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Homework Help: One Dimensional Heat Equation

  1. Jun 15, 2011 #1
    1. The problem statement, all variables and given/known data

    Show that the heat energy per unit mass necessary to raise the temperature of a thin slice of thickness [itex]\Delta[/itex]x from [itex]0^o{}[/itex] to [itex]u(x,t)[/itex] is not [itex]c(x)u(x,t)[/itex]. but instead [itex]\int_0^uc(x,\overline{u})d\overline{u}[/itex].

    2. Relevant equations

    According to the text, the relationship between thermal energy and temperature is given by

    [itex]e(x,t) = c(x)p(x)u(x,t)[/itex],

    which states that the thermal energy per unit volume equals the thermal energy per unit mass per unit degree times the temperature time the mass density.

    When the specific heat [itex]c(x)[/itex] is independent of temperature, the heat energy per unit mass is just [itex]c(x)u(x,t)[/itex].

    3. The attempt at a solution

    The only hint really is that this is related to the area, from the solution. How can I go about this geometrically and/or algebraically?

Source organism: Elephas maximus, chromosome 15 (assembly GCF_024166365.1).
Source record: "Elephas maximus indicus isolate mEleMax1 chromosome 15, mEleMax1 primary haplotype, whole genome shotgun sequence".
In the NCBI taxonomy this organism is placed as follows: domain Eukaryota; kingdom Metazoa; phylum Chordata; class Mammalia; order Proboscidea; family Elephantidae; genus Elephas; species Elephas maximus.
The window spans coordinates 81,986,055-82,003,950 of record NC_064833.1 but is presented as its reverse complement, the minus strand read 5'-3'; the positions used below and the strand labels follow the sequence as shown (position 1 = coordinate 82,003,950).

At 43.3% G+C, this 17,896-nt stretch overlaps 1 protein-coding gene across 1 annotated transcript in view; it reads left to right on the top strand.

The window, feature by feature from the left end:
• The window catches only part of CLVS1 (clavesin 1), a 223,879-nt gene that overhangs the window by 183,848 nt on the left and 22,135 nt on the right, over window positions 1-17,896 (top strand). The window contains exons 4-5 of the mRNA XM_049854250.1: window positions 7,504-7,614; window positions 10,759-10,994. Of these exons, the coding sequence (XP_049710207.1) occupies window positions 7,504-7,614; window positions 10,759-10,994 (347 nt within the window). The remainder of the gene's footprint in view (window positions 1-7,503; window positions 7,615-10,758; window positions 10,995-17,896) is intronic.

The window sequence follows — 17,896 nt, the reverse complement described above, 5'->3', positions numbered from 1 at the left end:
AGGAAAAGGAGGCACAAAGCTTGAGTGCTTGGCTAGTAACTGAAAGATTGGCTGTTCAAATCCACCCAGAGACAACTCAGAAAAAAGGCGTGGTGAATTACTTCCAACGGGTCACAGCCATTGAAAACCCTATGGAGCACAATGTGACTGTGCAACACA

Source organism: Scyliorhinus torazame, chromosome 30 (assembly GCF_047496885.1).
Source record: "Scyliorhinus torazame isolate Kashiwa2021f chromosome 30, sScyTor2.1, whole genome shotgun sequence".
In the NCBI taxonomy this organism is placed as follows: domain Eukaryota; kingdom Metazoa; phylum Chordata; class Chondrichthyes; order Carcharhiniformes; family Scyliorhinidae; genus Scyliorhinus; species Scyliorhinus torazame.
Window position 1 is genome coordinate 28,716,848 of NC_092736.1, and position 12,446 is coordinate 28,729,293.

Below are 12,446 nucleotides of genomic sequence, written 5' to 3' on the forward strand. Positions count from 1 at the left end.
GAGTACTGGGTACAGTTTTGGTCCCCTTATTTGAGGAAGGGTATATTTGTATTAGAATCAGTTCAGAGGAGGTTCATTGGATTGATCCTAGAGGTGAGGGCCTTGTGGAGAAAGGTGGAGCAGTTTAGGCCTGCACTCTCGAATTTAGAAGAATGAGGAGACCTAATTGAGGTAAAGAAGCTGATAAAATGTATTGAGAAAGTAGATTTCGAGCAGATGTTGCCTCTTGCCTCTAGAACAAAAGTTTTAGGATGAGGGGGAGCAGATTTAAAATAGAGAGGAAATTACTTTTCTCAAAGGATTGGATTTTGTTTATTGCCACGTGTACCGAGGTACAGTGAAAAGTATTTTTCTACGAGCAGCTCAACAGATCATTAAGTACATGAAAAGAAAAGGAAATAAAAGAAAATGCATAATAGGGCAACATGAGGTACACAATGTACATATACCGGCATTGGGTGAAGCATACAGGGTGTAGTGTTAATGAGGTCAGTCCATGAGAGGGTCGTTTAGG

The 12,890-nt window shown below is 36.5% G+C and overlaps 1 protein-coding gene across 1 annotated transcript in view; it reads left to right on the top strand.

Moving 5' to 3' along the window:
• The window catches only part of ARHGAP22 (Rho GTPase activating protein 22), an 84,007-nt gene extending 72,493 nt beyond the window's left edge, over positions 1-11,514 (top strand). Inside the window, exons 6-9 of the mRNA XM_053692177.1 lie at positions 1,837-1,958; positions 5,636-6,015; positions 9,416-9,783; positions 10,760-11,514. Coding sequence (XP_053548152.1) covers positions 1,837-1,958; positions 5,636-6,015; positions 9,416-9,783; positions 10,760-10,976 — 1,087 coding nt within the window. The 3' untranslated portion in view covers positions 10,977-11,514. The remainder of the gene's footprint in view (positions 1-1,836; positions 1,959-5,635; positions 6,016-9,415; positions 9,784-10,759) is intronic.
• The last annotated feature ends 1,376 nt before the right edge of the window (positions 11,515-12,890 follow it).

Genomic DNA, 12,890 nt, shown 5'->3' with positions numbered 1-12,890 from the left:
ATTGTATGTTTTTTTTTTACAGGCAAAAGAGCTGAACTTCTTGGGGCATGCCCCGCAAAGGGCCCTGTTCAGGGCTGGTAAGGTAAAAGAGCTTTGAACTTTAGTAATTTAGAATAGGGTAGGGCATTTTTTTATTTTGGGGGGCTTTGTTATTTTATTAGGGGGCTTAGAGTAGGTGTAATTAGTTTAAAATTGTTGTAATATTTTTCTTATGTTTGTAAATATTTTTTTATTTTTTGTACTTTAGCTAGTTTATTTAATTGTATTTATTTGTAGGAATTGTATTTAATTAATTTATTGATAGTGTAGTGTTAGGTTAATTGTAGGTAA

Any help/pointers will be much appreciated. Thank you!
  2. jcsd
  3. Jun 15, 2011 #2


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    that integral doesn't make sense based on what you've posted, can you check it... c has changed to a function of x only or x and u (position and temperature)...?
    Last edited: Jun 15, 2011
  4. Jun 15, 2011 #3


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    so i think you do need to assume c = c(x,u), then try and find the change in energy de, for a small change in temp du and integrate.
  5. Jun 15, 2011 #4
    Argh of course!! Thank you very much! :approve:
  6. Jun 16, 2011 #5
    I have used your advice and went about it in the following way:

    For a small slice of thickness [itex]\Delta{x}[/itex] a small change in energy will be given by

    [itex]de = c(x,u)du[/itex]

    Dividing by [itex]du[/itex] I obtain [itex]e_{u} = c(x,u)[/itex].

    From the Fundamental Theorem of Calculus, this really says that

    [itex]e(x,t) = \int_0^uc(x,t)dt[/itex].

    Am I correct in my thinking? It feels a bit messy somehow...
  7. Jun 16, 2011 #6


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    you can just start from differentials
    [tex] de = c(x,u)du [/tex]
    [tex] \delta e = \int_{e_0}^{e_f}d\bar{e} = \int_{0}^{u} c(x,\bar{u})d\bar{u} [/tex]
  8. Jun 16, 2011 #7
    Your equation did not even occur to me but simplifies it a lot. Thank you very much for your help. I can now get some sleep again :-)
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